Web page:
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Friday, October 26, 2012

43rd Week - The cometary star forming region G110-13


The northern Milky Way in the area over cipher Cassiopeia to Peruses is rich in interstellar matter. There are not only bright H II regions, but also reflection nebula and a lot of dark dust and molecular clouds. The current Academy of Sciences demonstrates a very nice example of a combination of molecular cloud and reflection nebula, namely, a brownish, elongated cloud in the border area Andromeda and Cassiopeia. 


This cloud is called G110-13, reflecting the galactic coordinates. The elongated shape reminiscent of a comet. The lighter head (right) followed by a short neck, strangled three stars. It extends to the left tail-like appendage in the northeast. Points north of the brightest nebulae games from the upper left corner.
This unusual form was the reason why the cloud extensively investigated in the 1980's and 90's in all possible wavelengths, to understand their dynamics. The dimensions of the G110-13 amount to 1.4 ° in length and approximately 8 to 12 "in width. Apparently it has been in the interior of the densest places of star formation, because at least three stars of spectral type B8-B9 are clearly associated with the molecular cloud. At the northeastern tip G110-13 bends sharply to 90 ° from the northwest.

On the websites of various astrophotographers the molecular cloud G110-13 is referred to as vdB 158th This is incorrect because vdB 158 is only a tiny fraction of G110-13 in reality. We recognize vdB 158 as a small diffuse, blue reflection nebula in the "neck region". Sidney van den Bergh (vdB) had the photographic glass plates of the Palomar Observatory Sky Survey (POSS) searched for such reflection nebulae in the 1966 arranged in a catalog. In the first place we went to him like blue glowing mist, illuminated by young low-mass stars, the energy is not sufficient for the ionization of hydrogen and therefore the H-alpha emission from the surrounding nebula.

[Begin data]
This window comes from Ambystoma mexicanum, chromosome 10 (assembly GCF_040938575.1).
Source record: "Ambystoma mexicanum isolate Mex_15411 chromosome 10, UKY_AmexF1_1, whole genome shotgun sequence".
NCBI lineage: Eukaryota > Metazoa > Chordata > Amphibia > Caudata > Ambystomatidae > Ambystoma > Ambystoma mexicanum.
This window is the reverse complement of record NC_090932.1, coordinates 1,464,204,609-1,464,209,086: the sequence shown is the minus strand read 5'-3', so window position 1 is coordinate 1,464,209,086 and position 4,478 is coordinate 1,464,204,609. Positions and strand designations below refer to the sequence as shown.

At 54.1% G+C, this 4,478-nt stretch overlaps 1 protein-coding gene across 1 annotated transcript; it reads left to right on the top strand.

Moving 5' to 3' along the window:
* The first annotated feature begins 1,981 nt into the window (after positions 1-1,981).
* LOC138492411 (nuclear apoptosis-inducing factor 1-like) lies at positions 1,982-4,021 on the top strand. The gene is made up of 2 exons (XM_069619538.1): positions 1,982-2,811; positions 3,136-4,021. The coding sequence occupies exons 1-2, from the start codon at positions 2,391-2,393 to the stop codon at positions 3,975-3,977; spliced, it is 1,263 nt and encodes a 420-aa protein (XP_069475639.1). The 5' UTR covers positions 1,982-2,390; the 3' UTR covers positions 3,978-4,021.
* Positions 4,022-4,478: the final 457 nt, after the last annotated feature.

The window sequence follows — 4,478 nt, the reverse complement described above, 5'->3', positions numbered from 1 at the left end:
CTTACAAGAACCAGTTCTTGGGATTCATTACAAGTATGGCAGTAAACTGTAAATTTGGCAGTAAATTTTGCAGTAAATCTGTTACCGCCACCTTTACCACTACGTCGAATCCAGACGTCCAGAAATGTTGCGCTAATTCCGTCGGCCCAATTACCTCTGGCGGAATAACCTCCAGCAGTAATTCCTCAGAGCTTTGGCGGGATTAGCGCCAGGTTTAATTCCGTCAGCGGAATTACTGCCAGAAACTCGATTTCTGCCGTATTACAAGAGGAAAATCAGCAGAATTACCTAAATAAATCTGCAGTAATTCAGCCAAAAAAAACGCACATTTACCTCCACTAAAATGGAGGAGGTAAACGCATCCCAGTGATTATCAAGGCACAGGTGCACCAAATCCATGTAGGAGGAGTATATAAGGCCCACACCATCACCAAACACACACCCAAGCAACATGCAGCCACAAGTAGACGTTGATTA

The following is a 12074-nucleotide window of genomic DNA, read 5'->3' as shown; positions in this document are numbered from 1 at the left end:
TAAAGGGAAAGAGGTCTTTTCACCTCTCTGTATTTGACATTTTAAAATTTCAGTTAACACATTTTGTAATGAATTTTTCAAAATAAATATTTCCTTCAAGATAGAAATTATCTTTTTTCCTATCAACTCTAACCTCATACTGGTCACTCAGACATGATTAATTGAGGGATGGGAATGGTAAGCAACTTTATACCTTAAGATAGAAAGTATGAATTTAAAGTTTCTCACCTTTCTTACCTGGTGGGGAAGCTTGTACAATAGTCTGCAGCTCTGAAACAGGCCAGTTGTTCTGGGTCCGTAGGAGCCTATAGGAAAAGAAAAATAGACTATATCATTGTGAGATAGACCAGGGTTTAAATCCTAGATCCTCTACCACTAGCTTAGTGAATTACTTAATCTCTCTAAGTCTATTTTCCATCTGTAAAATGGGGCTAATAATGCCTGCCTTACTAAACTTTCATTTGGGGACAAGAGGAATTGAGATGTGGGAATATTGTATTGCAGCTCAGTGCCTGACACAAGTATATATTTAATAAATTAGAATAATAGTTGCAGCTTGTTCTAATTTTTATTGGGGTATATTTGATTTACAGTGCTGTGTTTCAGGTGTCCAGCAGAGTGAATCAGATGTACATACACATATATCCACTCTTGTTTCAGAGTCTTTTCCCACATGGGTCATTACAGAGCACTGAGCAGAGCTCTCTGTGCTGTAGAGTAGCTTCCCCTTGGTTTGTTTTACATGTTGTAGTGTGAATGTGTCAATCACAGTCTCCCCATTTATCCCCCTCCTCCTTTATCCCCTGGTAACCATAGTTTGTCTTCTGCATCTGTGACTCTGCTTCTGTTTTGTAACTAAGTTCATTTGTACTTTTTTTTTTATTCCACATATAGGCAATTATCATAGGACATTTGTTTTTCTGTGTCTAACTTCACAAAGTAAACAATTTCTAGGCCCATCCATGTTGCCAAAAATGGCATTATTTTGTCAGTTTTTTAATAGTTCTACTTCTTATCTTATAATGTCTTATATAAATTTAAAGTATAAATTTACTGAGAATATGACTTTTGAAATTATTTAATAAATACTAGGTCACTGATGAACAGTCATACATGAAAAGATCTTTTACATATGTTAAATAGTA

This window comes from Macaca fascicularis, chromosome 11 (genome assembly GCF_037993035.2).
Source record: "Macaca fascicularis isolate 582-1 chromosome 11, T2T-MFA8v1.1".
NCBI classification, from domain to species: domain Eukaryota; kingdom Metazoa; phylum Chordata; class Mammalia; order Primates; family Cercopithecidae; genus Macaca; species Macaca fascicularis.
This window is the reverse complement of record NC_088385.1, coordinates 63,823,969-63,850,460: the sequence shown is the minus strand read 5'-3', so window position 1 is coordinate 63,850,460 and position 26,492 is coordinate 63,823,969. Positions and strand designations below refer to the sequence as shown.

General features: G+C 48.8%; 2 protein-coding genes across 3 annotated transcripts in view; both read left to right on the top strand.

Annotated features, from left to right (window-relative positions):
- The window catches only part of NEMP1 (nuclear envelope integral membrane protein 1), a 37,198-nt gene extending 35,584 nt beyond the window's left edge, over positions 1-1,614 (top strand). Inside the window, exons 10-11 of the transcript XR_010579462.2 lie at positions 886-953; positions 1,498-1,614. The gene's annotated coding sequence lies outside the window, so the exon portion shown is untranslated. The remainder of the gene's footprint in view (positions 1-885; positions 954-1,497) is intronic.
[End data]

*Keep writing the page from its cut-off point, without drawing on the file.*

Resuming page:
Enlightening star for vdB 158 is the main sequence star HD 222142 (BD +47 ° 4220) with the spectral B8V (read: "be eight five", because the attached "V" is a Roman "5" to identify the luminosity class of the star). Like the apparent magnitude of this star is 9.66 and 9.55 in the blue like in the visuals, so that a color index BV = 0.11 may result, which corresponds to a light blue. Adjacent are two more stars that form with HD 222142, the aforementioned small triangle on the neck of G110-13. First, the HD 222106 (= BD +47 ° 4216), a K0-star in the picture just above HD 222142nd It is like I do in the Blue 9.84 and 8.34 in the visible light, thus with BV = 1.50 clearly likes orange. These are some of them even joined the right HD 222086 (= BD +47 ° 4214) with the spectral type B9, a visual magnitude of 8.51 mag and the color index BV = 0.00 likes and that is bright blue.

Image author Slotosch Frank, a member of the VdS Section astrophotography. He took from the premises of the Vogelsberg this interesting field with a Takahashi FSQ-106 refractor on at 500 mm focal length. With a color camera FLI 4022c was exposed 28 x 10 min.

RA = 23 h 37 min 52 s, Dek = +48 ° 48 29 '''

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